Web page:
Archive for September, 2009

Time for a break

We have been here about a month and I think for me at least, I’m hitting that period where it stops feeling like a holiday/novelty and begins to sink in that this is home for two years. The routine of work is becoming set and the attractions of the Seychelles becoming more routine. Like living in London, it’s too easy to forget what you have on your doorstep and to take advantage of it. So I decide that after first payday we should take ourselves off for the weekend to expand our Seychellois horizons. I settle on the island of La Digue which I know is easy to get to and so small that you can cycle round, its pace is slow, so right up our street I reckon. ..

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It wouldn’t happen in the UK would it?

No hanging bodywork. Thumb and car to scale

No hanging bodywork. Thumb and car to scale

Colleagues, perhaps disturbed by how quickly my cheery gallant response to car enquiries has been usurped by grumbling tin-pot car rants, suggested calling the owner about the problems experienced. Really? I wasn’t too sure given that we had bought it and all, however when I spoke with the other one I told him it was a great idea. Given that he was almost best buds with the guy after going to the licensing place together; wouldn’t it also make sense if he called him and have a conversation ‘man to man’? The other one agreed. In full knowledge of my thinly disguised buck passing. That’s partnership.

He called.

The man said he would come and see the car.

He came three hours later.

He took it away.

He brought it back two hours later. Bodywork fixed. No questions (or money asked).

Would that happen in the UK?

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You have got to be kidding

 The car wasn’t turning over this morning.

Our neighbour woke her husband to see if he had any jump leads (it seems an essential bit of kit here). He didn’t.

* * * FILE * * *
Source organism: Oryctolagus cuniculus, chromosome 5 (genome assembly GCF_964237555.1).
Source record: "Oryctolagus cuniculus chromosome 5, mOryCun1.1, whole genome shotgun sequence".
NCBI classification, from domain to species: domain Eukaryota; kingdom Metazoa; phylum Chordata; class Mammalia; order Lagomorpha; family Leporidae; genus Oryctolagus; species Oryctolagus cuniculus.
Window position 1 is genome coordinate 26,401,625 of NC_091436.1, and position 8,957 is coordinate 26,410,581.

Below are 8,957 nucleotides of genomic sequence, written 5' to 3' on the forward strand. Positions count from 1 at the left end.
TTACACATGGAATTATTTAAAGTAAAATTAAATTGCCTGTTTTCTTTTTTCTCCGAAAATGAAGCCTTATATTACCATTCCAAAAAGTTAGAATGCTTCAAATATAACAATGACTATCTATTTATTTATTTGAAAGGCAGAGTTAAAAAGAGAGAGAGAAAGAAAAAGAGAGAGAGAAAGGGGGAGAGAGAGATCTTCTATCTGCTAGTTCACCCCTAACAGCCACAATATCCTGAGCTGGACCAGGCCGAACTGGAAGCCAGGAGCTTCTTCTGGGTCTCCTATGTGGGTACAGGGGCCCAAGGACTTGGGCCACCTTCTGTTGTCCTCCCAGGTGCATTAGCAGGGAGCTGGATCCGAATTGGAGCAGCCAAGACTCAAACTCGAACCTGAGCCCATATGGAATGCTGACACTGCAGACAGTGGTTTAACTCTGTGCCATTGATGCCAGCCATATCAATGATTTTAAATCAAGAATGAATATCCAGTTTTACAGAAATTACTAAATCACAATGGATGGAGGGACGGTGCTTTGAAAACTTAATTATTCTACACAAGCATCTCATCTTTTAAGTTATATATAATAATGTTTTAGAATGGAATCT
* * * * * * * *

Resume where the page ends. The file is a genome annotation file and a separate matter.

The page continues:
The other one tried again. It worked.

Not a religious sort but wondering if there is a god or saint of cars. It might be worth the investment.

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Car owner spotted

The son of the guy who sold us our car appears to work at the Pirates Arms as he said hello and asked how the car was. Foolish boy.  I explained about the bodywork, well at least I think I did. He looked quite confused. Being Mancunian (i.e. from Manchester, England, great city but usual city problems and rogues) my urban antennae quivered with suspicion but the other one was more trusting. Disliking confrontation and being far too polite than is often necessary the whole exchange came to a pointless end. More crushingly, I don’t expect free beers on the house any time soon. Dammit.

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Hang on I don’t remember that…

Twenty four hours in and I get out of the passenger door, close it and as doing so the body work over the mudguard and the wheel comes off.

I kick it. It goes back in again (at least that’s something).

People ask how the car is, I try for the gallant cheery response ‘it’s ok, for our budget it seems fine though there is a slight problem with the door, I have to kick the bodywork into place each time I close it , ha, ha’.

Inwardly, I’m not laughing.

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Step forward our car

So I called the man about the car. It hadn’t yet made its way to the garage and our money hadn’t yet made its way to our account (see money transfers). So that was ok. I called again and this time our about to be car (subject to the repairs made) was delivered back to the school for our expert’s scrutiny – and the other one’s as he hadn’t seen the car being otherwise employed. Luckily, he approved.

Our eagle eyed expert noticed that one tyre hadn’t been changed so back it went with a next day appointment made for exchange. This was done and we found ourselves the owners of a 7 year old, £5k priced, Daihatsu Charade. I’d say proud but I don’t think that quite covers the emotion felt. Still it meant we could say goodbye to our rental car and its battery problems and hello to our new car and…